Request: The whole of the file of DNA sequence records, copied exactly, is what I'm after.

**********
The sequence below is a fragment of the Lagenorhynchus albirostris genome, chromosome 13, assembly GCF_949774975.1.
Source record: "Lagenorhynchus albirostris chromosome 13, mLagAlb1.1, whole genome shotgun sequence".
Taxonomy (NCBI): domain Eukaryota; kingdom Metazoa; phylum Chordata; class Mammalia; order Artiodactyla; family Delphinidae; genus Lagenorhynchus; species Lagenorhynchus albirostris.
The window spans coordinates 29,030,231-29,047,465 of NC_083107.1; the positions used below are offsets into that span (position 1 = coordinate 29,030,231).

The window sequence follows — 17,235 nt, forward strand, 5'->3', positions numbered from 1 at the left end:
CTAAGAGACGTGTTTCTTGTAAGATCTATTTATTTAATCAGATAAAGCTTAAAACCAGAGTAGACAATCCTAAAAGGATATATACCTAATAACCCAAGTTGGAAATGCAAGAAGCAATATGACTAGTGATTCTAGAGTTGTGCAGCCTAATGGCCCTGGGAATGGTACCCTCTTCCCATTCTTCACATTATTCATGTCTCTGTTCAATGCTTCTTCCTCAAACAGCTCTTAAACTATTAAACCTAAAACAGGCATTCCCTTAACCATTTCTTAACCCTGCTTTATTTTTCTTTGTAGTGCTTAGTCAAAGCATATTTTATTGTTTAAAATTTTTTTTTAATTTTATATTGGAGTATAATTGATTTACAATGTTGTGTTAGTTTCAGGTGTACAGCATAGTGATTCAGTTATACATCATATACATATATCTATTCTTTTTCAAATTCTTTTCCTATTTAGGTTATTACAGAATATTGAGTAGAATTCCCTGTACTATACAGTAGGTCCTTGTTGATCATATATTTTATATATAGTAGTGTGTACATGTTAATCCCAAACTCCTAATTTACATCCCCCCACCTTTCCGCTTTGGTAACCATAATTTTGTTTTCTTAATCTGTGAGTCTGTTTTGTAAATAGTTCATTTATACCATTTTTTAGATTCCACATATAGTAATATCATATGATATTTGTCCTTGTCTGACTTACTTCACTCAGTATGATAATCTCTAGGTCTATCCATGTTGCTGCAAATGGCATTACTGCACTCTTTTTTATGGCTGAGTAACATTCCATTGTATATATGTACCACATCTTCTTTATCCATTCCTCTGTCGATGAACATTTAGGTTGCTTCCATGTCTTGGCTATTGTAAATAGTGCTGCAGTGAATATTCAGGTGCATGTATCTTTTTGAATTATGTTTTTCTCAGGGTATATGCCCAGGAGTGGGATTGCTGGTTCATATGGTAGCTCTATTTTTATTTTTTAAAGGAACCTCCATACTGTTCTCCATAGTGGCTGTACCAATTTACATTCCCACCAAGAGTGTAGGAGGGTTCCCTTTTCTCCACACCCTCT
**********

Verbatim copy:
The sequence below is a fragment of the Lagenorhynchus albirostris genome, chromosome 13, assembly GCF_949774975.1.
Source record: "Lagenorhynchus albirostris chromosome 13, mLagAlb1.1, whole genome shotgun sequence".
Taxonomy (NCBI): domain Eukaryota; kingdom Metazoa; phylum Chordata; class Mammalia; order Artiodactyla; family Delphinidae; genus Lagenorhynchus; species Lagenorhynchus albirostris.
The window spans coordinates 29,030,231-29,047,465 of NC_083107.1; the positions used below are offsets into that span (position 1 = coordinate 29,030,231).

The window sequence follows — 17,235 nt, forward strand, 5'->3', positions numbered from 1 at the left end:
CTAAGAGACGTGTTTCTTGTAAGATCTATTTATTTAATCAGATAAAGCTTAAAACCAGAGTAGACAATCCTAAAAGGATATATACCTAATAACCCAAGTTGGAAATGCAAGAAGCAATATGACTAGTGATTCTAGAGTTGTGCAGCCTAATGGCCCTGGGAATGGTACCCTCTTCCCATTCTTCACATTATTCATGTCTCTGTTCAATGCTTCTTCCTCAAACAGCTCTTAAACTATTAAACCTAAAACAGGCATTCCCTTAACCATTTCTTAACCCTGCTTTATTTTTCTTTGTAGTGCTTAGTCAAAGCATATTTTATTGTTTAAAATTTTTTTTTAATTTTATATTGGAGTATAATTGATTTACAATGTTGTGTTAGTTTCAGGTGTACAGCATAGTGATTCAGTTATACATCATATACATATATCTATTCTTTTTCAAATTCTTTTCCTATTTAGGTTATTACAGAATATTGAGTAGAATTCCCTGTACTATACAGTAGGTCCTTGTTGATCATATATTTTATATATAGTAGTGTGTACATGTTAATCCCAAACTCCTAATTTACATCCCCCCACCTTTCCGCTTTGGTAACCATAATTTTGTTTTCTTAATCTGTGAGTCTGTTTTGTAAATAGTTCATTTATACCATTTTTTAGATTCCACATATAGTAATATCATATGATATTTGTCCTTGTCTGACTTACTTCACTCAGTATGATAATCTCTAGGTCTATCCATGTTGCTGCAAATGGCATTACTGCACTCTTTTTTATGGCTGAGTAACATTCCATTGTATATATGTACCACATCTTCTTTATCCATTCCTCTGTCGATGAACATTTAGGTTGCTTCCATGTCTTGGCTATTGTAAATAGTGCTGCAGTGAATATTCAGGTGCATGTATCTTTTTGAATTATGTTTTTCTCAGGGTATATGCCCAGGAGTGGGATTGCTGGTTCATATGGTAGCTCTATTTTTATTTTTTAAAGGAACCTCCATACTGTTCTCCATAGTGGCTGTACCAATTTACATTCCCACCAAGAGTGTAGGAGGGTTCCCTTTTCTCCACACCCTCT